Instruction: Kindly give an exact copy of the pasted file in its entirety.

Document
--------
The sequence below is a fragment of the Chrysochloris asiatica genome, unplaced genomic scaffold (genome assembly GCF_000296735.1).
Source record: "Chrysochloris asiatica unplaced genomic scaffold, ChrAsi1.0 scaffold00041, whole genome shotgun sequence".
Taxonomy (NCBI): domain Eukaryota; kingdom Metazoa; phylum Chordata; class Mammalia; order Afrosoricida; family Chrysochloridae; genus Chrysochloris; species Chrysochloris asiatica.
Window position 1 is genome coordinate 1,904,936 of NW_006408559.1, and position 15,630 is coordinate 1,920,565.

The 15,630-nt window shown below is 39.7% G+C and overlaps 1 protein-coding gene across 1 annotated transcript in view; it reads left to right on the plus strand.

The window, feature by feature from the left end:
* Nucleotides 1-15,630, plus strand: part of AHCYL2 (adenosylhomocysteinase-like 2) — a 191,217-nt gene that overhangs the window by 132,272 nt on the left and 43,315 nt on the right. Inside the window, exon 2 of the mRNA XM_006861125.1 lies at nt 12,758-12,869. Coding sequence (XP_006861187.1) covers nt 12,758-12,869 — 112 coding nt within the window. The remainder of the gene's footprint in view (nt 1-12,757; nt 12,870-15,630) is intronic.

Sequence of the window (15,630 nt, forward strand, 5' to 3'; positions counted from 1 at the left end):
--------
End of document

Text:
The sequence below is a fragment of the Chrysochloris asiatica genome, unplaced genomic scaffold (genome assembly GCF_000296735.1).
Source record: "Chrysochloris asiatica unplaced genomic scaffold, ChrAsi1.0 scaffold00041, whole genome shotgun sequence".
Taxonomy (NCBI): domain Eukaryota; kingdom Metazoa; phylum Chordata; class Mammalia; order Afrosoricida; family Chrysochloridae; genus Chrysochloris; species Chrysochloris asiatica.
Window position 1 is genome coordinate 1,904,936 of NW_006408559.1, and position 15,630 is coordinate 1,920,565.

The 15,630-nt window shown below is 39.7% G+C and overlaps 1 protein-coding gene across 1 annotated transcript in view; it reads left to right on the plus strand.

The window, feature by feature from the left end:
* Nucleotides 1-15,630, plus strand: part of AHCYL2 (adenosylhomocysteinase-like 2) — a 191,217-nt gene that overhangs the window by 132,272 nt on the left and 43,315 nt on the right. Inside the window, exon 2 of the mRNA XM_006861125.1 lies at nt 12,758-12,869. Coding sequence (XP_006861187.1) covers nt 12,758-12,869 — 112 coding nt within the window. The remainder of the gene's footprint in view (nt 1-12,757; nt 12,870-15,630) is intronic.

Sequence of the window (15,630 nt, forward strand, 5' to 3'; positions counted from 1 at the left end):